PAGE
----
Criterion Prediction #57: Viy, by Alexander Miller
Title: Viy (a.k.a. Spirit of Evil)
Director: Konstantin Ershov, Georgiy Kropachyov
Cast: Leonid Kuravlyov, Natalya Varley, Alexei GlazyrinVadim, Zakharchenko, Nikolai Kutuzov
Synopsis: Khoma, a rambunctious young monk is on leave from his seminary, he spends the night in a barn with an older woman who turns out to be a shape-shifting witch. Once Khoma beats her death, she changes form to a beautiful young lady. After fleeing the scene, he returns to the seminary where he’s requested to preside over the dying daughter of a wealthy merchant. Once Khmoa arrives, he realizes that the dead girl bears a resemblance to the witch he had recently slain, but he’s ordered to stand vigil and pray for her soul three nights in a row while her avenging spirit summons all manner of havoc on the simpleton monk who played a role in her passing.
Critique: I love discovering movies like Viy. This fascinating little slice of Russian folklore is a visual grab bag of playful, practical effects and fluid craftsmanship. Based on a story of the same name by Nikolai Gogol, Viy feels like it was made by a Mario Bava clone who was raised in the era of Soviet expressionism. The elevated visual sense feels like it was directed by a sure-footed veteran, but although Ershov & Kropachev had backgrounds in the Soviet film industry as actors and production designers, neither had directed a movie before. Nevertheless, they boast some visual chops and prove themselves capable of stringing together a taut narrative of folky horror and broad humor. Aleksandr Ptushko (famed director/stop motion animator) is credited as an art director, and given his credentials, I would assume he was a driving element behind the film’s aesthetic vitality.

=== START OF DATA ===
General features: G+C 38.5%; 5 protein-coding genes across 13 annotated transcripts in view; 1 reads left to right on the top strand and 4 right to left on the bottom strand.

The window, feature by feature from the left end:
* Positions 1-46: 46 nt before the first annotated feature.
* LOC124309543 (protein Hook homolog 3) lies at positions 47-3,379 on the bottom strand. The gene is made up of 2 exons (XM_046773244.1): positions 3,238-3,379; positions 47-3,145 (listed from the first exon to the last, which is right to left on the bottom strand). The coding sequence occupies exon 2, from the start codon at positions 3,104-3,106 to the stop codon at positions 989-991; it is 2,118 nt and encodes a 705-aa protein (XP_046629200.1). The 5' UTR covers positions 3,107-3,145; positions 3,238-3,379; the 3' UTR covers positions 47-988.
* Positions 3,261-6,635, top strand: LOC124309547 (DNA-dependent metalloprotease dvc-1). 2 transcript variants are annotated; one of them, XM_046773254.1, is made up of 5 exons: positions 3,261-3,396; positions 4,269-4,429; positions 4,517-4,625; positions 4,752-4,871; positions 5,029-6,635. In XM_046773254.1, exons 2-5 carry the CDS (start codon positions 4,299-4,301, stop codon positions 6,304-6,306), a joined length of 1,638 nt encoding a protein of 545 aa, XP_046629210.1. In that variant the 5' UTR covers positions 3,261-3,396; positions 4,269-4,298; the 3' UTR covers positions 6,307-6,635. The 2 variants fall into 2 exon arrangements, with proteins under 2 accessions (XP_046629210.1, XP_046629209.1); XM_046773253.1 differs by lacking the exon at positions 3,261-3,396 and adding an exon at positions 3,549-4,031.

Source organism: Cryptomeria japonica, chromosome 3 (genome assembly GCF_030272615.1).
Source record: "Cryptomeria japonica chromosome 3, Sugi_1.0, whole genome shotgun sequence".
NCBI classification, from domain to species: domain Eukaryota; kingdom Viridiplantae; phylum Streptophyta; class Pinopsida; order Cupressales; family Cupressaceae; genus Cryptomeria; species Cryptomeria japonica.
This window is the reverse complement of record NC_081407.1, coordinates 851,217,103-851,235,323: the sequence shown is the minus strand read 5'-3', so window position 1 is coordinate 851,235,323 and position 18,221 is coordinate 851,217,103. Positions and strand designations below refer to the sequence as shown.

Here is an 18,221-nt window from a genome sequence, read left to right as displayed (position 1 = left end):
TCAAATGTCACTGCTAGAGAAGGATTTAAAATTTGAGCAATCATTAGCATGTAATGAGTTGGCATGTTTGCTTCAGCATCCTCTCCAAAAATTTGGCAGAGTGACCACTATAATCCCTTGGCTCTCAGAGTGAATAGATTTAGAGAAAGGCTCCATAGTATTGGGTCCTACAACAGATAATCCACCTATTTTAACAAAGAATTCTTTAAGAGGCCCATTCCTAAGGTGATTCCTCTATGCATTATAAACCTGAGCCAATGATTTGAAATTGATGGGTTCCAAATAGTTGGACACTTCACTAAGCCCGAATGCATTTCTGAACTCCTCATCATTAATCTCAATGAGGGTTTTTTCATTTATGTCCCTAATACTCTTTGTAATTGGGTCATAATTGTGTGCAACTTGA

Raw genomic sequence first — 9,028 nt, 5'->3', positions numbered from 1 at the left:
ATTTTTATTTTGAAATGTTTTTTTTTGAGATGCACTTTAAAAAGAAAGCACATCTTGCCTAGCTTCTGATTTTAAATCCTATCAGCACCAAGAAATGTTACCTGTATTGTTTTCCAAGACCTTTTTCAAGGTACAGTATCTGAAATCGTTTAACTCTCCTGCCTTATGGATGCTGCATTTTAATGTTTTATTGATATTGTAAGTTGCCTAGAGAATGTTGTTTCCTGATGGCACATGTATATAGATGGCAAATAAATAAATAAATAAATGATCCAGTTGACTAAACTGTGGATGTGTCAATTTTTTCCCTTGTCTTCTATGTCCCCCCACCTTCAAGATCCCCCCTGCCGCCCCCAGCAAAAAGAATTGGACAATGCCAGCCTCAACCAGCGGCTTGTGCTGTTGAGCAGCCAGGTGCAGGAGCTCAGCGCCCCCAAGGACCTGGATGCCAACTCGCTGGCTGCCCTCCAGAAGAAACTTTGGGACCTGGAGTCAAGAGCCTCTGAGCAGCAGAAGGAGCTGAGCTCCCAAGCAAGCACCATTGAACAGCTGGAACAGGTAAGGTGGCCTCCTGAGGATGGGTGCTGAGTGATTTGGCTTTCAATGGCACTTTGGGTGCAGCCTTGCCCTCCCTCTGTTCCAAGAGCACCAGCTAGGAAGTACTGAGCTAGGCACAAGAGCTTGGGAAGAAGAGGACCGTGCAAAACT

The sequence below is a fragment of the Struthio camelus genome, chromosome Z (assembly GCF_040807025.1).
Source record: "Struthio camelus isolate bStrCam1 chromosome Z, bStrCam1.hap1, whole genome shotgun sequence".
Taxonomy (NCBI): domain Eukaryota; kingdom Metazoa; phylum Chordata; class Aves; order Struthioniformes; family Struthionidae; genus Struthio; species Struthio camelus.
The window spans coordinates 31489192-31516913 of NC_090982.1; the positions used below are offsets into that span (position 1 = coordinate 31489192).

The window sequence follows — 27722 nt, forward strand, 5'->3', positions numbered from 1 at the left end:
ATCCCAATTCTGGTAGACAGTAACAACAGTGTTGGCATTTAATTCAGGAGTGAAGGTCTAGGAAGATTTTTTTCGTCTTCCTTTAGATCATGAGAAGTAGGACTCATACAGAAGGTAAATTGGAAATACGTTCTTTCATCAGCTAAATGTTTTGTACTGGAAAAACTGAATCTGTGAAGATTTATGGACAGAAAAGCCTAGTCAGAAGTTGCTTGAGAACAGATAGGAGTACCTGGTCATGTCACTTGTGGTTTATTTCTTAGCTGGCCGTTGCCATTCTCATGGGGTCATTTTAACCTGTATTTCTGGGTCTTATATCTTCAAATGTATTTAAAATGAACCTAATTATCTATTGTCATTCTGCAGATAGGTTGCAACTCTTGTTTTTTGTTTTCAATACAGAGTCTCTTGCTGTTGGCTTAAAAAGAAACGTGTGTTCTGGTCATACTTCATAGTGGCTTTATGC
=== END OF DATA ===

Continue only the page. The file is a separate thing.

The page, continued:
The buildup is classic, and succeeding the first act when Khoma is left with the restless undead witch he “killed” for three nights, it’s as if we’re reintroduced to another three-act structure, with the stakes naturally raised in each ascension. It’s a bit liberating in a sense that Viy is the product of two filmmakers who aren’t auteurs. Without lengthy filmographies to compare and contrast, we have only this standalone movie, and sometimes that’s the best way to appreciate a film.
Though Viy is distinctly an exercise in genre instead of the political allegories we commonly associate with films from this time and place, the religious overtones are hard to ignore. The portrait of an irresponsible monk whose prayers fail to protect him against the marauding monsters carries a bit of a sting.
Looking at horror movies, I always want to see something new, and Viy truly has a transportative feeling. The film unfurls and it’s unlike anything you’ve ever seen. Some have criticized the special effects and makeup as “outdated” but faulting a film (that’s nearly fifty years old) for using something as common as rear projection is just silly. I’m confident that anyone who appreciates creative monsters will enjoy the slew of original critters that appear in this unique exploration of macabre spiritualism.
Why it Belongs in the Collection: There’s a good amount of horror films in The Criterion Collection, but there’s a definite blurring of the lines with some movies in their “Scary Movies” section. A handful of these films have been long since OOP (Flesh For Frankenstein, Blood for Dracula, Peeping Tom), while other titles such as Samuel Fuller’s White Dog, which deals with horrific material, aren’t quite horror movies. Viy is a particular case because it will satisfy those in the mood for a horror movie as well as a foreign/arthouse film. I consistently take issue with those who treat home video distributors as if they’re genres, but Viy straddles that fine line of being arthouse enough to qualify for a spine number and creepy enough to be marketable. Although Jaromil Jireš’ is Czech I feel like Viy would be a good companion piece to his spooky coming of age tale Valerie and her Week of Wonders. Viy is barely visible on home video (available on VOD or Youtube) so, therefore, distribution rights can’t be that difficult to attain.